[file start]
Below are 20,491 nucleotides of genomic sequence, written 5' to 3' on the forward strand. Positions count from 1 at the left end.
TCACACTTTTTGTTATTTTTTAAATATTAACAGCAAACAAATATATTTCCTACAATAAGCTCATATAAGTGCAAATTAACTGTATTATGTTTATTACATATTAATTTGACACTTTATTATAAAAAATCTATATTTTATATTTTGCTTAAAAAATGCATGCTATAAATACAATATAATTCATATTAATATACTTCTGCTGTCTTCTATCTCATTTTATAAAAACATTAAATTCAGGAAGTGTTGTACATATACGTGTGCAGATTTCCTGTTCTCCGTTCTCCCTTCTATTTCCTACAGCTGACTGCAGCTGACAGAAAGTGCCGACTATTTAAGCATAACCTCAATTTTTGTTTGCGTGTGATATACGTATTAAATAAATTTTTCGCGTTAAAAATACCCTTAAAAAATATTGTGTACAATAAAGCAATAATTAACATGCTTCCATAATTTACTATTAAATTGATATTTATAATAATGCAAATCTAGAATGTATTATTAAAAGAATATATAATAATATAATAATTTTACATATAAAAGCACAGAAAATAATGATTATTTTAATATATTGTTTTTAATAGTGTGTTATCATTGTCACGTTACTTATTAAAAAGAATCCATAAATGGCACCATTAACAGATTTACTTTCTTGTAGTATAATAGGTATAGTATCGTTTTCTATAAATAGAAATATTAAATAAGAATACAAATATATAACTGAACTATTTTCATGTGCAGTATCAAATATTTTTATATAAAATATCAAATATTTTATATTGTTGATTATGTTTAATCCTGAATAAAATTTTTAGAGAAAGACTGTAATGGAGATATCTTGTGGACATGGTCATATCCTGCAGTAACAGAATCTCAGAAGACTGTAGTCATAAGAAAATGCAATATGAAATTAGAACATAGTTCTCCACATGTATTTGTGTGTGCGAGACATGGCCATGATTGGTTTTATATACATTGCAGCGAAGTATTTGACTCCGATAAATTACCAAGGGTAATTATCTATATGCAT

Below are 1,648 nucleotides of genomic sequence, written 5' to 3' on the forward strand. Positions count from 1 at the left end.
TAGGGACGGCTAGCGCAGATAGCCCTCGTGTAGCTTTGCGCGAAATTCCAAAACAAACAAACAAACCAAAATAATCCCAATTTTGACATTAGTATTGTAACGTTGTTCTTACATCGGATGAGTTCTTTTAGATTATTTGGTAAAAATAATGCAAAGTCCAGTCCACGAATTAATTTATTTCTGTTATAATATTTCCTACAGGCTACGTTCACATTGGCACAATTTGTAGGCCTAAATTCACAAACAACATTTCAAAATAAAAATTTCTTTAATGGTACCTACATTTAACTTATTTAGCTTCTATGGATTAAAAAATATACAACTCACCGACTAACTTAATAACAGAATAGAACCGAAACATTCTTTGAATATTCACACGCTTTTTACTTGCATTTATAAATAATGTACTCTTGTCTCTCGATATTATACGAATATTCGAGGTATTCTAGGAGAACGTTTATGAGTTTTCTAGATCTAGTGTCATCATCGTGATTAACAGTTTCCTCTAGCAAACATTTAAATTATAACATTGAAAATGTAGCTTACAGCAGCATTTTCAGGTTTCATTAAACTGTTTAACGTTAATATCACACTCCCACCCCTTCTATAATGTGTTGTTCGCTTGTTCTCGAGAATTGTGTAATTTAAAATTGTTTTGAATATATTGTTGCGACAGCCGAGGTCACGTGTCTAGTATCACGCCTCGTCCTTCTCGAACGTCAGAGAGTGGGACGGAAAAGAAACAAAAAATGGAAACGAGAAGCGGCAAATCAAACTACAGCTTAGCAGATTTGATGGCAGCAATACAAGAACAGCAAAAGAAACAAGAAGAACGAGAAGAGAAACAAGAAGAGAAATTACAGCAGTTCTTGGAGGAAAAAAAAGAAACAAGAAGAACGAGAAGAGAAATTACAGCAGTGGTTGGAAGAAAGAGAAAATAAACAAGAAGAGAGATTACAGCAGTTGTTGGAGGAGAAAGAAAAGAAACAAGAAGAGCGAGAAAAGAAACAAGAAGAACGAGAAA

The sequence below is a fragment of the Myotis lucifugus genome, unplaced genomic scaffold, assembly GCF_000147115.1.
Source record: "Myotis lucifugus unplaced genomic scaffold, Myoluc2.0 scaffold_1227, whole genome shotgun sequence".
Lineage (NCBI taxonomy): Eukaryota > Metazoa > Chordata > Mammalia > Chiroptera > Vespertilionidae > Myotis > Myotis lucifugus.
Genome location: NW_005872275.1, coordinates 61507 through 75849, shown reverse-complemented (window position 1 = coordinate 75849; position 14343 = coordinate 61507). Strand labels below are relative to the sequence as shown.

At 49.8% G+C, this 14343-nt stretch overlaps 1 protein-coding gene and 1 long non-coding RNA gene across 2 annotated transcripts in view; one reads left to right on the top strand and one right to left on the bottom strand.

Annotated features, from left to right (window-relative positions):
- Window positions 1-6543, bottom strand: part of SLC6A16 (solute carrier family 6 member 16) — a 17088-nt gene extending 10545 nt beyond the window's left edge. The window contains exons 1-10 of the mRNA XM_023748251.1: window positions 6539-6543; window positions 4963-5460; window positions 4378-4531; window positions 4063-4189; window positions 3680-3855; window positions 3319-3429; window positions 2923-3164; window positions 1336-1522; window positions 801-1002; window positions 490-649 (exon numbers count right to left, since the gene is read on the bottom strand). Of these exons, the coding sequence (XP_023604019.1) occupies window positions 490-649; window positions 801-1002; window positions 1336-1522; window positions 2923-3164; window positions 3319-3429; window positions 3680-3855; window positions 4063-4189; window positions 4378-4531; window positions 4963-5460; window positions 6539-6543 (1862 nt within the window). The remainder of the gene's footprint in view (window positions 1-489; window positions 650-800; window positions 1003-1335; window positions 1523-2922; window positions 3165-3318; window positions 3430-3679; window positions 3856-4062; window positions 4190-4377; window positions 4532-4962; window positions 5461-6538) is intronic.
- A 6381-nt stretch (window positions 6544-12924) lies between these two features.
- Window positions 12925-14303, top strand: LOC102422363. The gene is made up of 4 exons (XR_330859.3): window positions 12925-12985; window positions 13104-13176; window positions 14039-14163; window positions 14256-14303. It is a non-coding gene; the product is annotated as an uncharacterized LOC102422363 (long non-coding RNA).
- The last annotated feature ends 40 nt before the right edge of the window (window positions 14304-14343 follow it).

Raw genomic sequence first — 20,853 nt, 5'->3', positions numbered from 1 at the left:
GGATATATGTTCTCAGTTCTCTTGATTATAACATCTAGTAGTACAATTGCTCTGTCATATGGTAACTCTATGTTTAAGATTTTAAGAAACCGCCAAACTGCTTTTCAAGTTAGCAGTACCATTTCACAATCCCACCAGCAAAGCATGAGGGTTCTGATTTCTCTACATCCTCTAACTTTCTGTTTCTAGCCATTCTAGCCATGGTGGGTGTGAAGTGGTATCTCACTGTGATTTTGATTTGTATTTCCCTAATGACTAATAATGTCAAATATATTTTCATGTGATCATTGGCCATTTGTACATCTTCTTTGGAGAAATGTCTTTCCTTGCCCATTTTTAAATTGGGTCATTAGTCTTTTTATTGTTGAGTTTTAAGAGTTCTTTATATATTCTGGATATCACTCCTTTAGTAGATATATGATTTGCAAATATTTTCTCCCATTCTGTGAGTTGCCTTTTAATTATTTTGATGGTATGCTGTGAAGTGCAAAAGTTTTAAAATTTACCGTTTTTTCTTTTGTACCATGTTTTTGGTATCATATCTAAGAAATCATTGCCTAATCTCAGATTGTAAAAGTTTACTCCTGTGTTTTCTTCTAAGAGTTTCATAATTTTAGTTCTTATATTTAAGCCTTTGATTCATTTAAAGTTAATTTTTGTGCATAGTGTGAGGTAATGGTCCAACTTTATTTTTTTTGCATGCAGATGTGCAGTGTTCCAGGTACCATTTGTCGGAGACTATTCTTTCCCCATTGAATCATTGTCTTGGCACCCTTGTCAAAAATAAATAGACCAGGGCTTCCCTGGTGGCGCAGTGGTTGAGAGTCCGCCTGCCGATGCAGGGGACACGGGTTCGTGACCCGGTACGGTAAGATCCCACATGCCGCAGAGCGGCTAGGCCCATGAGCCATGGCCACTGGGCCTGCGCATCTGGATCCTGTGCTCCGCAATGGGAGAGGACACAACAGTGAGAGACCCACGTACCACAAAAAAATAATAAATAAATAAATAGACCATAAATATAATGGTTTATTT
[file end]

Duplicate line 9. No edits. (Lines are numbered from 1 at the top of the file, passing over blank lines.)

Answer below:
At 49.8% G+C, this 14343-nt stretch overlaps 1 protein-coding gene and 1 long non-coding RNA gene across 2 annotated transcripts in view; one reads left to right on the top strand and one right to left on the bottom strand.